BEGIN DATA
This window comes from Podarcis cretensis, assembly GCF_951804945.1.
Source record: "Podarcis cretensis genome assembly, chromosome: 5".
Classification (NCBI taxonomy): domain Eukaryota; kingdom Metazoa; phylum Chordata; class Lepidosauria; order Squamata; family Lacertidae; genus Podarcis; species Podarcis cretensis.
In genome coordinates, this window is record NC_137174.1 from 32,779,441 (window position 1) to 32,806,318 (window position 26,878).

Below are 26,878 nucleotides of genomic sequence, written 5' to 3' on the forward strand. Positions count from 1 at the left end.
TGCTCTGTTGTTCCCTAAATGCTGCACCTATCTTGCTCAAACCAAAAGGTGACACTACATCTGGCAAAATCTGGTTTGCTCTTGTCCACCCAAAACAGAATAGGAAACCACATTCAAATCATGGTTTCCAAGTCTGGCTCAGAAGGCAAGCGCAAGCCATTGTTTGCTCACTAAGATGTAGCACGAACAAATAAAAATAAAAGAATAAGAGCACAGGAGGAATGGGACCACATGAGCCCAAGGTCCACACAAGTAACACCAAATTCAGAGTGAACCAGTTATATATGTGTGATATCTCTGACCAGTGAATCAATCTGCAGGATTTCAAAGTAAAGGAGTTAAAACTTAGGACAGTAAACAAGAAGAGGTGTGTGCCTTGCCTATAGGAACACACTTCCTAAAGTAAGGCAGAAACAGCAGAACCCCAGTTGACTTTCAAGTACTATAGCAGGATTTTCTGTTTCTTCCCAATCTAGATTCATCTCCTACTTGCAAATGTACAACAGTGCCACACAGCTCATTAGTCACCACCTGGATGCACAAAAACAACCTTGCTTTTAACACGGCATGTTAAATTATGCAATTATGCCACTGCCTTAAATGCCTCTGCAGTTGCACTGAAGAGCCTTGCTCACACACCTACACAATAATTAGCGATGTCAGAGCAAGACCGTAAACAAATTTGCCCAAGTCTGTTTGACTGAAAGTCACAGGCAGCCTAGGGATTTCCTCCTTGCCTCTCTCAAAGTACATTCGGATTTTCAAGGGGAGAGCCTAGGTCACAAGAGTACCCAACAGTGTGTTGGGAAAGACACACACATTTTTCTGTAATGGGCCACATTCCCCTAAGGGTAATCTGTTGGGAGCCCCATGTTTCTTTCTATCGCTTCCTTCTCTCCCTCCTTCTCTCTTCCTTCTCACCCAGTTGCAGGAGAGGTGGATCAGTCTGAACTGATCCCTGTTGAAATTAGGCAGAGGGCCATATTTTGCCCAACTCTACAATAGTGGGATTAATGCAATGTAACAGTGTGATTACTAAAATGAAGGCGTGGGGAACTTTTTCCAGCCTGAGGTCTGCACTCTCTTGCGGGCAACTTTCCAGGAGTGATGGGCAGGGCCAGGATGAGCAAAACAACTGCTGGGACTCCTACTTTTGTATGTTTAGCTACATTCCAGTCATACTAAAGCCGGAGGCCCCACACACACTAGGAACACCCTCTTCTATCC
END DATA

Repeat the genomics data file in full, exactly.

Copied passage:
This window comes from Podarcis cretensis, assembly GCF_951804945.1.
Source record: "Podarcis cretensis genome assembly, chromosome: 5".
Classification (NCBI taxonomy): domain Eukaryota; kingdom Metazoa; phylum Chordata; class Lepidosauria; order Squamata; family Lacertidae; genus Podarcis; species Podarcis cretensis.
In genome coordinates, this window is record NC_137174.1 from 32,779,441 (window position 1) to 32,806,318 (window position 26,878).

Below are 26,878 nucleotides of genomic sequence, written 5' to 3' on the forward strand. Positions count from 1 at the left end.
TGCTCTGTTGTTCCCTAAATGCTGCACCTATCTTGCTCAAACCAAAAGGTGACACTACATCTGGCAAAATCTGGTTTGCTCTTGTCCACCCAAAACAGAATAGGAAACCACATTCAAATCATGGTTTCCAAGTCTGGCTCAGAAGGCAAGCGCAAGCCATTGTTTGCTCACTAAGATGTAGCACGAACAAATAAAAATAAAAGAATAAGAGCACAGGAGGAATGGGACCACATGAGCCCAAGGTCCACACAAGTAACACCAAATTCAGAGTGAACCAGTTATATATGTGTGATATCTCTGACCAGTGAATCAATCTGCAGGATTTCAAAGTAAAGGAGTTAAAACTTAGGACAGTAAACAAGAAGAGGTGTGTGCCTTGCCTATAGGAACACACTTCCTAAAGTAAGGCAGAAACAGCAGAACCCCAGTTGACTTTCAAGTACTATAGCAGGATTTTCTGTTTCTTCCCAATCTAGATTCATCTCCTACTTGCAAATGTACAACAGTGCCACACAGCTCATTAGTCACCACCTGGATGCACAAAAACAACCTTGCTTTTAACACGGCATGTTAAATTATGCAATTATGCCACTGCCTTAAATGCCTCTGCAGTTGCACTGAAGAGCCTTGCTCACACACCTACACAATAATTAGCGATGTCAGAGCAAGACCGTAAACAAATTTGCCCAAGTCTGTTTGACTGAAAGTCACAGGCAGCCTAGGGATTTCCTCCTTGCCTCTCTCAAAGTACATTCGGATTTTCAAGGGGAGAGCCTAGGTCACAAGAGTACCCAACAGTGTGTTGGGAAAGACACACACATTTTTCTGTAATGGGCCACATTCCCCTAAGGGTAATCTGTTGGGAGCCCCATGTTTCTTTCTATCGCTTCCTTCTCTCCCTCCTTCTCTCTTCCTTCTCACCCAGTTGCAGGAGAGGTGGATCAGTCTGAACTGATCCCTGTTGAAATTAGGCAGAGGGCCATATTTTGCCCAACTCTACAATAGTGGGATTAATGCAATGTAACAGTGTGATTACTAAAATGAAGGCGTGGGGAACTTTTTCCAGCCTGAGGTCTGCACTCTCTTGCGGGCAACTTTCCAGGAGTGATGGGCAGGGCCAGGATGAGCAAAACAACTGCTGGGACTCCTACTTTTGTATGTTTAGCTACATTCCAGTCATACTAAAGCCGGAGGCCCCACACACACTAGGAACACCCTCTTCTATCC